One thing that bugged the tar out of me when I was practicing was how law firms would just throw more money at associates when they complained about how unhappy they were at work. About 75% of the associates I knew just rolled their eyes at this tactic (but took the money), because the stuff they complained about was not compensation. What most associates complained about was working too much, especially on weekends, on boring, shit projects, with assholes. And the relentless pressure of the billable hours treadmill.
That was 20 years ago. Did I miss anything? Because from what I hear now, not much has changed. Except the advent of the Crackberry and really never being able to get away from the office mentally, which has upped the stress level for everyone exponentially.
I thought that bonuses were largely useless because they didn’t address the underlying problems. And I was right, according to Dan Pink in his latest book, Drive: The Surprising Truth About What Motivates Us. But what I didn’t realize until reading Drive was that bonuses actually increase the dysfunction and toxicity in law firms, and kill motivation among most associates and even partners. Awesome, huh?
Drive is a cool book. Pink’s basic premise is that psychology has known for 40 years that carrot-and-stick motivations, which Pink calls Motivation 2.0, don’t work to motivate workers, except in highly limited situations. (Motivation 1.0 covers survival needs like food and shelter, the bottom rung of Maslow’s hierarchy of needs.)
Bonus Carrots Don’t Work to Improve Performance
The big problem with Motivation 2.0, says Pink, is that it assumes that human beings (yes I am including lawyers in that category) aren’t much different than, say, donkeys: The only way to get humans to do work is to dangle carrots in front of them, or swing a stick at them. Mind you, there are legions of lawyers out there who believe this is true of all humanity.
Yet as far back as the 1950s, psychologists started theorizing and then eventually researching other motivators of human behavior. For example, Frederick Herzberg, a psychologist-turned-management professor, theorized that workers were satisfied in two ways. First, by “hygiene” factors, such as sufficient pay, job security, and working conditions. The presence of hygiene factors didn’t actually motivate performance, but the absence of them bred dissatisfaction.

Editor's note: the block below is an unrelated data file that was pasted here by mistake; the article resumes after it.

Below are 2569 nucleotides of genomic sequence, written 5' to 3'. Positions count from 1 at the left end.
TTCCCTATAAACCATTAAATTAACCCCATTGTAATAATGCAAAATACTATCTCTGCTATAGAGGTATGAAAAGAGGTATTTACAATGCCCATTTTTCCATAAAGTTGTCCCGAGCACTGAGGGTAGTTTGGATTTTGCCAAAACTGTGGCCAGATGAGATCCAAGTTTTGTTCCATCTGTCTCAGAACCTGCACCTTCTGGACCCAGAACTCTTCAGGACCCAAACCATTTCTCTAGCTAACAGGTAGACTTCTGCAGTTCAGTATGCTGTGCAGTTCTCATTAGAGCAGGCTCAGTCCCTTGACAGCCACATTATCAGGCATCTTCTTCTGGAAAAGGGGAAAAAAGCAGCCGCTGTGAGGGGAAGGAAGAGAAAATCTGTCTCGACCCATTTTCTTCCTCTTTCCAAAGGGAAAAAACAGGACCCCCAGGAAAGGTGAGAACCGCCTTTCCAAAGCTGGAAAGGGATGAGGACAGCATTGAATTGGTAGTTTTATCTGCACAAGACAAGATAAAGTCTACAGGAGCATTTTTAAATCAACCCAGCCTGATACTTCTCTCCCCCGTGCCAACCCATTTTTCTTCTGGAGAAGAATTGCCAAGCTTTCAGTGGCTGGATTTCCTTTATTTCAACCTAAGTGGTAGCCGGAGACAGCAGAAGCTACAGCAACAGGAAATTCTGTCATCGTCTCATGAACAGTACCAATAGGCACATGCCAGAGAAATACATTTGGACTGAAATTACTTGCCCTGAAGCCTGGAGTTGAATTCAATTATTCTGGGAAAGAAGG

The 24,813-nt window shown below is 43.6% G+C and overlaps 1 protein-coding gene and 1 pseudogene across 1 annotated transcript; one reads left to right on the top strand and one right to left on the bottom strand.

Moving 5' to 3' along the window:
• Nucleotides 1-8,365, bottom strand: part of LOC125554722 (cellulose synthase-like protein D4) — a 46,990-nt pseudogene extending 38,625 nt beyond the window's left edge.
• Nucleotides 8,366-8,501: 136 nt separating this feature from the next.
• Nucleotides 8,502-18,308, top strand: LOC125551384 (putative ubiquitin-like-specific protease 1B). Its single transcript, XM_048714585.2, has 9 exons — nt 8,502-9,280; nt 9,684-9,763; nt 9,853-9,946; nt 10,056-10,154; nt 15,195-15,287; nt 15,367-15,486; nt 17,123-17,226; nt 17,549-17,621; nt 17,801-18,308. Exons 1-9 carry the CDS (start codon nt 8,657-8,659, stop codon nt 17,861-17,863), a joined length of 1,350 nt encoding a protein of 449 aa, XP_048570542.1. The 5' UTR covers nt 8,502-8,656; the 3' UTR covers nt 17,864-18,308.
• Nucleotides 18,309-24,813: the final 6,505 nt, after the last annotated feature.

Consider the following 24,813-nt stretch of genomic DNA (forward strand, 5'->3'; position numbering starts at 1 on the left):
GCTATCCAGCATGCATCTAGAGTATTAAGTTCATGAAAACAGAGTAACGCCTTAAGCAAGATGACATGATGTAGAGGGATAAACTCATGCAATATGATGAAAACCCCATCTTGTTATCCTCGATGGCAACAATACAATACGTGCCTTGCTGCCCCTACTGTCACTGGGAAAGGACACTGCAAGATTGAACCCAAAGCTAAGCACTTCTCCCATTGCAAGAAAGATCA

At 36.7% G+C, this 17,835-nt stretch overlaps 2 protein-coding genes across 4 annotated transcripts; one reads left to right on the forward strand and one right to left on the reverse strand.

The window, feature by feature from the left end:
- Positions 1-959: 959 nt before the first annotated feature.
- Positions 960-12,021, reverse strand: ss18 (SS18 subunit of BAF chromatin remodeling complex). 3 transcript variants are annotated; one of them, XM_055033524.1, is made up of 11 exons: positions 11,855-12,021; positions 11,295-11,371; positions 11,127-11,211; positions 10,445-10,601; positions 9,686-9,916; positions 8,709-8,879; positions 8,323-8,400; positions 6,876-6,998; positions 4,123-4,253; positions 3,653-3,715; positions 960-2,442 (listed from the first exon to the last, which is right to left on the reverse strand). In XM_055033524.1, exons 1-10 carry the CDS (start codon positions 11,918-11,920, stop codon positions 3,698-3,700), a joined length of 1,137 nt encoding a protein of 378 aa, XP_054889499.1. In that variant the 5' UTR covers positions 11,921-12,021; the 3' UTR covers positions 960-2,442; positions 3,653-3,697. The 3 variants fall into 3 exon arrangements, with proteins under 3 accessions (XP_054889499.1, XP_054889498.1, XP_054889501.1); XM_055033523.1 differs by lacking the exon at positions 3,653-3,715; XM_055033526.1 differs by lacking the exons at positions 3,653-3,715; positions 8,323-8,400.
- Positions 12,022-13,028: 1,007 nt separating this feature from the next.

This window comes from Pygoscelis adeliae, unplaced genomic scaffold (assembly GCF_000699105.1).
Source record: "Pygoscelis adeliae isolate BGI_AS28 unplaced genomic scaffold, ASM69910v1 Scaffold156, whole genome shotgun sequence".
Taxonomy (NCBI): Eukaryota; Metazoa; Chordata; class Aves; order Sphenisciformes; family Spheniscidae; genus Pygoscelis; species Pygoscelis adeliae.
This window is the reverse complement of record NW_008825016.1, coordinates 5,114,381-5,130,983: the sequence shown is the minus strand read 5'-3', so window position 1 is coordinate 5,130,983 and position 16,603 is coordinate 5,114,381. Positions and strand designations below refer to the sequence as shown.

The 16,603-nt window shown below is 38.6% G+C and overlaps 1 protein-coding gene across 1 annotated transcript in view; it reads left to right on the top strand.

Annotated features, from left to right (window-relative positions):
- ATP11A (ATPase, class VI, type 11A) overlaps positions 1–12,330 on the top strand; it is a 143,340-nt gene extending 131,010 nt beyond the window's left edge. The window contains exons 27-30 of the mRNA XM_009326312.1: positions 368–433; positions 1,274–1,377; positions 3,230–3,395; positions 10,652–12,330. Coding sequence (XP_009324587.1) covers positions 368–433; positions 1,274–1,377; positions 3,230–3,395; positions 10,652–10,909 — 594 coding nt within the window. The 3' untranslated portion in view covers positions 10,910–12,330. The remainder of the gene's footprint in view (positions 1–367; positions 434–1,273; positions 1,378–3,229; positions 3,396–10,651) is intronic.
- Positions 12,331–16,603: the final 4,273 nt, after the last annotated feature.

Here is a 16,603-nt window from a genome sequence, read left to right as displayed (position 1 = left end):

Once hygiene factors were met, what motivated performance among workers were things like enjoyment of the work itself, genuine (i.e., meaningful) achievement, and personal growth. In fact, a contemporary of Herzberg, W. Edwards Deming, argued that the route to quality work product and continual improvement was intrinsic, rather than extrinsic, motivation.
Extrinsic motivation includes those U.S. corporate staples of bonuses, incentive plans, and forced rankings. Companies have haltingly worked some aspects of intrinsic motivation into their culture, but it’s a patch job. Relaxed dress codes and flexible schedules give some autonomy, don’t make up for all the other shortcomings of Motivation 2.0.
Bonuses Are De-Motivating
One of the most surprising areas of workplace motivation research is how de-motivating those extrinsic rewards can be. Edward Deci, in the 1970s, showed that paying people to complete tasks they were already intrinsically interested in produced poorer performance and less engagement in the task. Whoa. His findings run completely counter to what we would expect.
In fact, lots of other research has found that if-then financial incentives—if you hit this benchmark, then you will get more money—usually result in either the same level of performance, or worse performance. Rarely do incentives improve performance in the long term.
Motivation 2.0 does work, Pink explains, when the path to a solution or a goal is clear, i.e., no significant decisions about how to do the task need to be made. For example, stuffing envelopes.
Yet the work of today’s workforce, from marketing department interns to app developers to, even, yes, lawyers, requires a great deal of choice about how to accomplish tasks. Even the loathsome task of document review requires a smidgen of judgment. Legal research requires a bit more analytic and creative skill, though increasingly that work can be and is outsourced to India. But the core of what lawyers do—apply the law to a client’s situation, recommend a course of action, and see that course of action through—is not anything close to a rote task. It’s highly conceptual work, the antithesis of rote.
So What Works?
What 40 years of research finds actually does work to motivate workers, at all levels, is:
- Giving people autonomy,
- Letting them master their work, and
- Ensuring that they work on projects that have meaning to them.
Yeah, that goes on in law firms every day, doesn’t it? The lack just might account for the insanely high levels of dissatisfaction in the profession. I’m just sayin’.
Next time, we’ll delve into how law firms are not just unsatisfying places to work, but some of what makes them toxic.
Jennifer Alvey is a recovering lawyer who helps unhappy attorneys to see why their job situation is driving them crazy, and helps them figure out what to do about that. Join Jennifer on Sept. 15, 2011 for the Unhappy Lawyers Book Club: Drive edition. Contact her at firstname.lastname@example.org for details, or to get a discounted sample coaching session.